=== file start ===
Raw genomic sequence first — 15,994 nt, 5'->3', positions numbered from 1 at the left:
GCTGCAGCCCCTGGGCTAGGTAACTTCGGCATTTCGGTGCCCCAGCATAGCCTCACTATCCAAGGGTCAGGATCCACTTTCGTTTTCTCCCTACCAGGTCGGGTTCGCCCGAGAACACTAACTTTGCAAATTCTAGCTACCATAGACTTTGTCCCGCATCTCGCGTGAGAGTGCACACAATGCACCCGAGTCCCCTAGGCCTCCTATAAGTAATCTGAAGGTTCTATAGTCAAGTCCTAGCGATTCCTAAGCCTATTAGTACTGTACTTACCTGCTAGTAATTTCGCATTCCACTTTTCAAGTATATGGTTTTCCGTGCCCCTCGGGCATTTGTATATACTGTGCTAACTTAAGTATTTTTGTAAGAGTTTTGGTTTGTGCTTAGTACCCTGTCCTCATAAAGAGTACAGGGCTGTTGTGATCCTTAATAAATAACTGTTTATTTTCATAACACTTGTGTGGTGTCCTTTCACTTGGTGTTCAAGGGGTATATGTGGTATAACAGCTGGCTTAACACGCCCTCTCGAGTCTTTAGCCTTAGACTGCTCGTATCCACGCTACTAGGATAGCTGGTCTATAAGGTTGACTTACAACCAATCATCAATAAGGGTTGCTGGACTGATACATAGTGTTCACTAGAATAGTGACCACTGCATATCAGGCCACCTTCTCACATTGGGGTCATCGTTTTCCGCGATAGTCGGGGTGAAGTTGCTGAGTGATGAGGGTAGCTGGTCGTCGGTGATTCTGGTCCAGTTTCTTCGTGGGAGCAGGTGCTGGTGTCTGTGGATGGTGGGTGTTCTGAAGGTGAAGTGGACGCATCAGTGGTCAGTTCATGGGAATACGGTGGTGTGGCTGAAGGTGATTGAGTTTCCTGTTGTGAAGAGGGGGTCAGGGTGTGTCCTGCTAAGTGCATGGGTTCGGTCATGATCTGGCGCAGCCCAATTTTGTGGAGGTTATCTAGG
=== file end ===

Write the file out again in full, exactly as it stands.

Raw genomic sequence first — 15,994 nt, 5'->3', positions numbered from 1 at the left:
GCTGCAGCCCCTGGGCTAGGTAACTTCGGCATTTCGGTGCCCCAGCATAGCCTCACTATCCAAGGGTCAGGATCCACTTTCGTTTTCTCCCTACCAGGTCGGGTTCGCCCGAGAACACTAACTTTGCAAATTCTAGCTACCATAGACTTTGTCCCGCATCTCGCGTGAGAGTGCACACAATGCACCCGAGTCCCCTAGGCCTCCTATAAGTAATCTGAAGGTTCTATAGTCAAGTCCTAGCGATTCCTAAGCCTATTAGTACTGTACTTACCTGCTAGTAATTTCGCATTCCACTTTTCAAGTATATGGTTTTCCGTGCCCCTCGGGCATTTGTATATACTGTGCTAACTTAAGTATTTTTGTAAGAGTTTTGGTTTGTGCTTAGTACCCTGTCCTCATAAAGAGTACAGGGCTGTTGTGATCCTTAATAAATAACTGTTTATTTTCATAACACTTGTGTGGTGTCCTTTCACTTGGTGTTCAAGGGGTATATGTGGTATAACAGCTGGCTTAACACGCCCTCTCGAGTCTTTAGCCTTAGACTGCTCGTATCCACGCTACTAGGATAGCTGGTCTATAAGGTTGACTTACAACCAATCATCAATAAGGGTTGCTGGACTGATACATAGTGTTCACTAGAATAGTGACCACTGCATATCAGGCCACCTTCTCACATTGGGGTCATCGTTTTCCGCGATAGTCGGGGTGAAGTTGCTGAGTGATGAGGGTAGCTGGTCGTCGGTGATTCTGGTCCAGTTTCTTCGTGGGAGCAGGTGCTGGTGTCTGTGGATGGTGGGTGTTCTGAAGGTGAAGTGGACGCATCAGTGGTCAGTTCATGGGAATACGGTGGTGTGGCTGAAGGTGATTGAGTTTCCTGTTGTGAAGAGGGGGTCAGGGTGTGTCCTGCTAAGTGCATGGGTTCGGTCATGATCTGGCGCAGCCCAATTTTGTGGAGGTTATCTAGG